ESP faculty, students and alumni at IMCC3

The 3rd International Marine Conservation Congress (IMCC3) was recently held during August 14-18 in Glasgow, Scotland. IMCC meetings are the largest international academic conferences on marine conservation science.

Prof. E. Chris Parsons was Chair of IMCC3. ESP PhD student Samantha Oester was a coChair and the Chair of the Communications Committee for the conference and PhD Katheryn Patterson was the Chair for Student Activities.

In addition, many workshops, symposia and other special sessions at the 3rd International Marine Conservation Congress were organized by ESP faculty, students and alumni including:

Megan Draheim (PhD alum) Convenor &  Chris Parsons (faculty) co-Convenor – Human-wildlife conflict: complexity in the marine environment. 16th August 2014.

Samantha Oester (PhD student) Convenor – Using social media to make your marine science matter. 12th August 2014.

Samantha Oester (PhD student) Convenor – Talking the talk: effective and engaging presentations. 12th August 2014.

Samantha Oester (PhD student) Convenor – The science of conservation communication: effective outreach through the media. 16th August 2014.

Samantha Oester (PhD student) Organiser – Documentary and film making session: featuring BBC Ocean and Clyde Reflections. 16th August 2014.

E. Chris Parsons (faculty) co-Convenor – The verdict on marine megafauna tourism is in: where do we go from here? 12th August 2014.

E. Chris Parsons (faculty) co-Convenor – Integrating marine mammal conservation: human dimensions and the practitioner. 14th August 2014.

E. Chris Parsons (faculty) co-Convenor – Marine animals in conservation: ethics and welfare? 17th August 2014.

Katheryn Patterson (PhD student) Organiser – Conservation conversations: beyond business cards. 15th August.

Katheryn Patterson (PhD student) Organiser – Want to save the world” Here’s how: skill sets a; marine conservationists should have. 15th August 2014.

Sean Tracy (PhD student) Convenor – Incorporating issues of marine conservation into the classroom: a lesson-sharing session. 17th August 2014.

Andrew Wright (affiliate faculty) Convenor – Completive outreach in the 21st century: why we need conservation marketing. 16th August 2014.

Presentations at IMCC3 by faculty, affiliate faculty, students and ESP alumni:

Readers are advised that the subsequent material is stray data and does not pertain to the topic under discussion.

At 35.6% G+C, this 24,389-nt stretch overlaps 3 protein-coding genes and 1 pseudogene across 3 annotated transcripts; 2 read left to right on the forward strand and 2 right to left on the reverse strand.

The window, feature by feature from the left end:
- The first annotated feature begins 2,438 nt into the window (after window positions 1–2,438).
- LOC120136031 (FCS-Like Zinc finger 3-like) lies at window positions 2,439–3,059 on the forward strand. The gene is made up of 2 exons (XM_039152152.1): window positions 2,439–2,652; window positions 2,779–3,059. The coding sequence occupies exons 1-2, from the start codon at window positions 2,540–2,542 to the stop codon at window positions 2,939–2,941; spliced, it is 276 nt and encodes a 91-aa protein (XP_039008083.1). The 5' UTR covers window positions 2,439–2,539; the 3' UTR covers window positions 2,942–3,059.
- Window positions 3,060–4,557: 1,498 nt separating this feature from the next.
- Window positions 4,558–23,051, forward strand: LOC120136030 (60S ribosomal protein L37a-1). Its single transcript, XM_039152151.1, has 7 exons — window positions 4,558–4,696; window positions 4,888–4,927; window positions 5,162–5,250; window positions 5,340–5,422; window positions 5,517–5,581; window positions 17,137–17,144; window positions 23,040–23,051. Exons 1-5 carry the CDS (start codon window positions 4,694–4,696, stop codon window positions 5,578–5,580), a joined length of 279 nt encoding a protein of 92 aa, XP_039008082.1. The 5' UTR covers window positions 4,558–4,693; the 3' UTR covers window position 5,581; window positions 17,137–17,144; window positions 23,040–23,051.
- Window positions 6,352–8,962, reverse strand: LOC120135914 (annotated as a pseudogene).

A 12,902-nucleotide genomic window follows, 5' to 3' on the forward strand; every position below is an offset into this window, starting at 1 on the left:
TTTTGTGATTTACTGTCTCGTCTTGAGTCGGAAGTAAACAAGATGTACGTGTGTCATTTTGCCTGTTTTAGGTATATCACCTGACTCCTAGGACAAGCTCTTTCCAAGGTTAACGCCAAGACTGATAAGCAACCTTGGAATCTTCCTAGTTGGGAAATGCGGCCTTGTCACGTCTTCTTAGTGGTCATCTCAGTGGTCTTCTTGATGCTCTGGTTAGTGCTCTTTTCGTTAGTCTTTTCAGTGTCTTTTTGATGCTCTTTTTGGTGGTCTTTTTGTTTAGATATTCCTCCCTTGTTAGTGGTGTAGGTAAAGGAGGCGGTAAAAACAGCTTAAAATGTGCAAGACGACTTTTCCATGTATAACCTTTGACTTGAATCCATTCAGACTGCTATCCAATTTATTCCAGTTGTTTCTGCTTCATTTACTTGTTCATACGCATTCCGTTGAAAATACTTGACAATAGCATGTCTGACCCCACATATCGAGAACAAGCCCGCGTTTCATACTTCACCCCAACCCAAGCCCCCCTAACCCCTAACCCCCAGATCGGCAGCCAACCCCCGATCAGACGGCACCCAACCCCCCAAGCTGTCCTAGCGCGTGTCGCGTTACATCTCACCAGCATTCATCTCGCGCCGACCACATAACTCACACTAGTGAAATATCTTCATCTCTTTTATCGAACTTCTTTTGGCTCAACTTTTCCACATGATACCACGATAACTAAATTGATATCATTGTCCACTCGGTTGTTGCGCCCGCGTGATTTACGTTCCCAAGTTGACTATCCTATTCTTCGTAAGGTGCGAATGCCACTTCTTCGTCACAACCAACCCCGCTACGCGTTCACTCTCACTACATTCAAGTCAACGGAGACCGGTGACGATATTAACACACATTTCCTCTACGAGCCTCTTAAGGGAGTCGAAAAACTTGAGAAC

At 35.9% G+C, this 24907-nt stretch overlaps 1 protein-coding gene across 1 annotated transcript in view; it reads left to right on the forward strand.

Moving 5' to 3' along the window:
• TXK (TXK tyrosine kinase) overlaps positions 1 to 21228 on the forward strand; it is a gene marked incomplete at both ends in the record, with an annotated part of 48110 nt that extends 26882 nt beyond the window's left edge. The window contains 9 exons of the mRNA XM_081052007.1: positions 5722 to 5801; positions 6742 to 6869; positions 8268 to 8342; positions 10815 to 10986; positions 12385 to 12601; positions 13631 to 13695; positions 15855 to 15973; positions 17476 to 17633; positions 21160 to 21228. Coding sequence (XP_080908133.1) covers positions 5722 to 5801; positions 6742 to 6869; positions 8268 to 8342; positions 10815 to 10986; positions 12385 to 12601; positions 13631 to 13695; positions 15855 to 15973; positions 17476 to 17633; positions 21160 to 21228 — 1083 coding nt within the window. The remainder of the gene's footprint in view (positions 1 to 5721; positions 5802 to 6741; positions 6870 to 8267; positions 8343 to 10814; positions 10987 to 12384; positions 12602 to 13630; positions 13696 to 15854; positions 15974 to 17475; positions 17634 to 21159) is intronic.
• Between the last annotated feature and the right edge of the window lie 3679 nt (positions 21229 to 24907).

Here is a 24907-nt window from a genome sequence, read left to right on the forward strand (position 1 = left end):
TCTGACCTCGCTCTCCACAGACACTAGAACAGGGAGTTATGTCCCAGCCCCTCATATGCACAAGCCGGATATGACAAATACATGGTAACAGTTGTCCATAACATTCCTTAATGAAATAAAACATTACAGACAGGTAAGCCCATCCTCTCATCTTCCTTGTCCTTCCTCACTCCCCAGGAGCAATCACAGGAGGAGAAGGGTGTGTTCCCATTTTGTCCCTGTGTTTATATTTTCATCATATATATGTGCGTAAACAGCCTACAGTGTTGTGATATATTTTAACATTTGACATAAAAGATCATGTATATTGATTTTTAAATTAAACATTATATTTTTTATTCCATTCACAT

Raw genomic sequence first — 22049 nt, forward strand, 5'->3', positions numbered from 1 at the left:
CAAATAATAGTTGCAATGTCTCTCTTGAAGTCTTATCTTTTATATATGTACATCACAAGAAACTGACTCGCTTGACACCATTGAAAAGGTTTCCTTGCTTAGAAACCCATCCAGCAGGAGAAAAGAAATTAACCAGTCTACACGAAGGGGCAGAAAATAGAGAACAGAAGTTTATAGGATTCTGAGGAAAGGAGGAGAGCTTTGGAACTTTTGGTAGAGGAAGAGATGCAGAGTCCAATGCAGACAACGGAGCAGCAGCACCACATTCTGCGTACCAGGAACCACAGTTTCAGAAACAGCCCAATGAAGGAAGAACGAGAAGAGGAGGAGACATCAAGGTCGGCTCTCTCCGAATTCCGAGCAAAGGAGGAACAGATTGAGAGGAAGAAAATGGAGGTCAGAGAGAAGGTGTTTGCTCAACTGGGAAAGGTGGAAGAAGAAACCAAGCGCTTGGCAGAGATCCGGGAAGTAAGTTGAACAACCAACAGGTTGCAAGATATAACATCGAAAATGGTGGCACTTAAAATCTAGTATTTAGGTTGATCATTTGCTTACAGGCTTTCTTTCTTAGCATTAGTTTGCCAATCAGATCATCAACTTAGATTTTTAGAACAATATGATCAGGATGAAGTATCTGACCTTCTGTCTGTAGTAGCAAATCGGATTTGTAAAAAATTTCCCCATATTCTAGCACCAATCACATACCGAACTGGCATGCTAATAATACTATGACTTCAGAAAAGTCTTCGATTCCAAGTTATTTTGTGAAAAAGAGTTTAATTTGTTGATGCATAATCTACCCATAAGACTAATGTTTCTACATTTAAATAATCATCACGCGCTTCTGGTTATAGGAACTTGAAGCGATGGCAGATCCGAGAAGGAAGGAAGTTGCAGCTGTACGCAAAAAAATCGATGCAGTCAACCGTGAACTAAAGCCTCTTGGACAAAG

Blight, L., Wright, A.J., Nowlan, L. 2014. Engaging diverse audiences to advance management solutions for underwater noise.

Draheim. M. 2014. Reducing marine animal welfare problems: a sociocultural approach.

Jones, R.C. 2014. Tracking estuary restoration in a tidal freshwater embayment, from nutrient loading reductions to bloom abatement to aquatic plant recovery.

Luksenburg, J.A. 2014. Towards a classification scheme for external injuries of marine mammals.

New, L., Hall, A., Harcourt, R., Kaufman, G & Parsons, E.C.M. 2014. The modelling and assessment of whale-watching impacts: an introduction.

Parsons, E.C.M., Draheim, M., McCarthy, J.B. and Rose, N.A. 2014. Levels of marine human-wildlife conflict: a whaling case study.

Parsons, E.C.M. et al. 2014. Key research questions of global importance for cetacean conservation.

Patterson, K. 2014. 2014. Marine animal welfare in research.

Scarpaci, C. & Parsons, E.C.M. 2014. The current state of the whale-watching industry around the globe.

Scott, C.A. & Parsons, E.C.M. 2014. “Cute and cuddly boys, cute and cuddly” – simply changing animal names can impact conservation concern.

Sprague, R.S. & Draheim, M. 2014.Hawaiian monk seals: labels, names and stories in conflict.

Wright, A. 2014. An introduction to conservation marketing.


Important Dates for Students

SPRING 2020 Semester (modified due to COVID-19)

MLK Day (university closed): Jan 20

First day of classes: Jan 21

Spring Break (extended): Mar 9-20

Dissertation/Thesis Deadline: May 8

Last day of classes: May 11

Reading Day(s): May 12

Final Exam Period: May 13-20

University Commencement: May 22 (tentative)

COVID-19 DATE CHANGES – For the complete modified spring calendar, see and for latest COVID-19 updates, see: